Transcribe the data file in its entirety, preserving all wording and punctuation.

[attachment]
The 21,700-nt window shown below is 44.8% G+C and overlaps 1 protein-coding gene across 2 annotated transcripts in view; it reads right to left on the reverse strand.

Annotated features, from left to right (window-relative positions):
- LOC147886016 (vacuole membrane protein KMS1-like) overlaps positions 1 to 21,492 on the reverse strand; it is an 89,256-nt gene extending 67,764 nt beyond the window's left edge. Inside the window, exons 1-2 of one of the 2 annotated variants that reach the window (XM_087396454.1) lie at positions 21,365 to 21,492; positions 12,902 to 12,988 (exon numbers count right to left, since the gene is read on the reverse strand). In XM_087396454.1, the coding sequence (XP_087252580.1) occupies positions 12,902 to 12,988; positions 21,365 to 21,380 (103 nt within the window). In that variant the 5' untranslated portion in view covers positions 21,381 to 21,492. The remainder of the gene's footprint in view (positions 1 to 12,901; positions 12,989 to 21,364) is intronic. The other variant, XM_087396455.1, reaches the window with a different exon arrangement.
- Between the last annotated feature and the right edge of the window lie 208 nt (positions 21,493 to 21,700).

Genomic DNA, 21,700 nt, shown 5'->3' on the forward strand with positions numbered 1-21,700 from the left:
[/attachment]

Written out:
The 21,700-nt window shown below is 44.8% G+C and overlaps 1 protein-coding gene across 2 annotated transcripts in view; it reads right to left on the reverse strand.

Annotated features, from left to right (window-relative positions):
- LOC147886016 (vacuole membrane protein KMS1-like) overlaps positions 1 to 21,492 on the reverse strand; it is an 89,256-nt gene extending 67,764 nt beyond the window's left edge. Inside the window, exons 1-2 of one of the 2 annotated variants that reach the window (XM_087396454.1) lie at positions 21,365 to 21,492; positions 12,902 to 12,988 (exon numbers count right to left, since the gene is read on the reverse strand). In XM_087396454.1, the coding sequence (XP_087252580.1) occupies positions 12,902 to 12,988; positions 21,365 to 21,380 (103 nt within the window). In that variant the 5' untranslated portion in view covers positions 21,381 to 21,492. The remainder of the gene's footprint in view (positions 1 to 12,901; positions 12,989 to 21,364) is intronic. The other variant, XM_087396455.1, reaches the window with a different exon arrangement.
- Between the last annotated feature and the right edge of the window lie 208 nt (positions 21,493 to 21,700).

Genomic DNA, 21,700 nt, shown 5'->3' on the forward strand with positions numbered 1-21,700 from the left: